Monday, November 13, 2017

HP minicartridge tape drive successes


2645A terminal and tape drives

I printed the instructions for working with the two minicartridge tape drives built into my terminal, went out to the lab and attempted to follow them. I was quickly aware that the keyboard on my terminal is labeled differently than the manual. This is most apparent in the function and device control keys. 
The key labels on my terminal
The key labels that should be there
The good news is that the physical position is what matters, not the labeling. That is, if I push the button marked READ on the keyboard shown in the manual, it does indeed command the tape drive to read its file contents and display it on the screen. Thus I can use my terminal even with the mislabeled keyboard.

Based on that, I did some testing with tapes inserted into the left and right drives. I wrote some text on the screen, then did a RECORD of that onto the left tape drive. Issuing REWIND brought it back to load point and then a READ did recreate the screen contents. 

READ from the right tape, containing nothing, produced no output on the display. I then did a REWIND for both drives followed by a COPY FILE from left to right. REWIND then READ of the right drive now produced the contents I had recorded on the screen, just as it did with the left drive I originally recorded on. The drives and tapes work just fine.

I did rearrange keycaps to put the eight function keys in their correct location. Now, with a bit of careful labeling, the keyboard will be fully usable.

2622A terminal testing

I pulled the cable off the interface card and opened the hood to check that the wiring was correct, matching the documentation for the cable that should be used with the terminal. Everything was perfect and all wires had connectivity between the HP 1000 end and the Centronics connector end.

I tried some variations in data communications configurations on the terminal, but nothing seemed to get characters to display when I started the tape diagnostic asking it to use the terminal for conversational mode.

The program was looping outputting characters to the 12966A interface card, but nothing completed. My next set of tests will make use of the oscilloscope and/or logic analyzer to watch the lines between interface card and terminal.

First likely problem is a configuration mismatch, but it is possible I have bad components in the terminal. I will check that hypothesis by temporarily connecting to my 2622D terminal, but this will wait until tomorrow. I have other obligations today.  


Marc Verdiell has a large collection of different HP minicartridge drives scattered across a number of HP terminals, computers and devices. The transports for these drives are varied, both mechanically and in how the tapes are used. For example, some devices use two channels while the 2645A uses only a single wider recorded channel on the tape.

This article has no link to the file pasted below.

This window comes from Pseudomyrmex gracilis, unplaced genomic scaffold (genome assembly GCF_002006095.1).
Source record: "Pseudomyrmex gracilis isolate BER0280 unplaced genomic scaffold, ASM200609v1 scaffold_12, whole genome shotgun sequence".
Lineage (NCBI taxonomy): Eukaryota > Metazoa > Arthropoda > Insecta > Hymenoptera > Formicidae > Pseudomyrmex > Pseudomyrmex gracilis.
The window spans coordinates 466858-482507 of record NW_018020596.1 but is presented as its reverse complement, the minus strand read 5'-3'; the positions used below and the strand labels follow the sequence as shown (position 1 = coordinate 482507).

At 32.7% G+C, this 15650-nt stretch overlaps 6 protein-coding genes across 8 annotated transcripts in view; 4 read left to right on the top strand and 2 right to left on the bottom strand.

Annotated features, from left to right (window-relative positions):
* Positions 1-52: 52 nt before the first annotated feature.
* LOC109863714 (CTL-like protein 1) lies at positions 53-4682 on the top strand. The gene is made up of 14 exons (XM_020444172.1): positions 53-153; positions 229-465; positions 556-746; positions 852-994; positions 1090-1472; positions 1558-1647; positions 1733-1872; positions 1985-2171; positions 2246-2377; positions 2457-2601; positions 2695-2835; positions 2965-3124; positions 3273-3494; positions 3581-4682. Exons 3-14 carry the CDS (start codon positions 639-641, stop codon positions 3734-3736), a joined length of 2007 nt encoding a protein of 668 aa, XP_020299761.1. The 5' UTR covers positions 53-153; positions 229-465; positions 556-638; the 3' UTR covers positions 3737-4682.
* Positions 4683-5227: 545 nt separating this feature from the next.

The HP85 has a different capstan size, uses dual channels and has room to be modified to support the somewhat more reliable and modern DC2000 minitape cartridges. That modification involves increasing the height of the capstan, or in some cases milling a groove and using an O-ring to move the tape. 

There are several ways to deal with all these drives:

  • continue using original DC100 cartridges
  • switch to Athana remanufactured DC100 cartridges ($$$)
  • switch to using DC2000 cartridges

 One can restore the capstan and make use of DC100 cartridges, as long as you can find media whose drive bands have not degraded. This is hard to accomplish. One can modify the drives to use the wider tape of the DC2000 cartridges, but the coercivity of the media is different and needs a change to write current to work well. One can use remanufactured DC100 tapes from Athana, but these also need a write current increase to work.

The DC2000 route seems obvious except when you find that some of the drive mechanisms don't allow the bigger cartridge to fit without some draconian changes to the enclosures they come in. This is true with the 2645A terminal, whose bezel would need ugly hacking. HP 85, 9825 and some other units easily allow the DC2000 to be used. There are some HP instruments that use the tapes as well and some of them don't have the room for the DC2000 clearances.

Most DC100 tapes available, even new-old-stock sealed in plastic, have their drive bands so degraded that the snap and even worse, stick to and remove oxide where they have sat in contact over the years. 3M brand tapes have the best record, but only relatively. I have a batch of them that seem to be working find in my 2645A but even these break in the 9825 whose transport is more aggressive moving tape. 

Marc discovered a way to recondition DC100 tapes to work well even with the rough treatment of the 9825 transports. First, he opens the cartridge and discards the existing drive band. Next, he reams out the rollers for the drive band slightly and cleans then oils the pins they turn on. Finally, he uses 4 1/4" Plastibands as the replacement drive belt.

With all those changes, the DC100 cartridge will work reliably and with its original media coercivity, doesn't need a change to the write bias on the transport. This allows him to continue using DC100 in the 2645A and other drives where DC2000 modification is infeasible.

This also provides a way to rescue existing tapes with data written on them, as long as the degraded original drive band didn't pull off any tape oxide. Hopefully he can gain access to prerecorded material and programs that sit on DC100 cartridges. 

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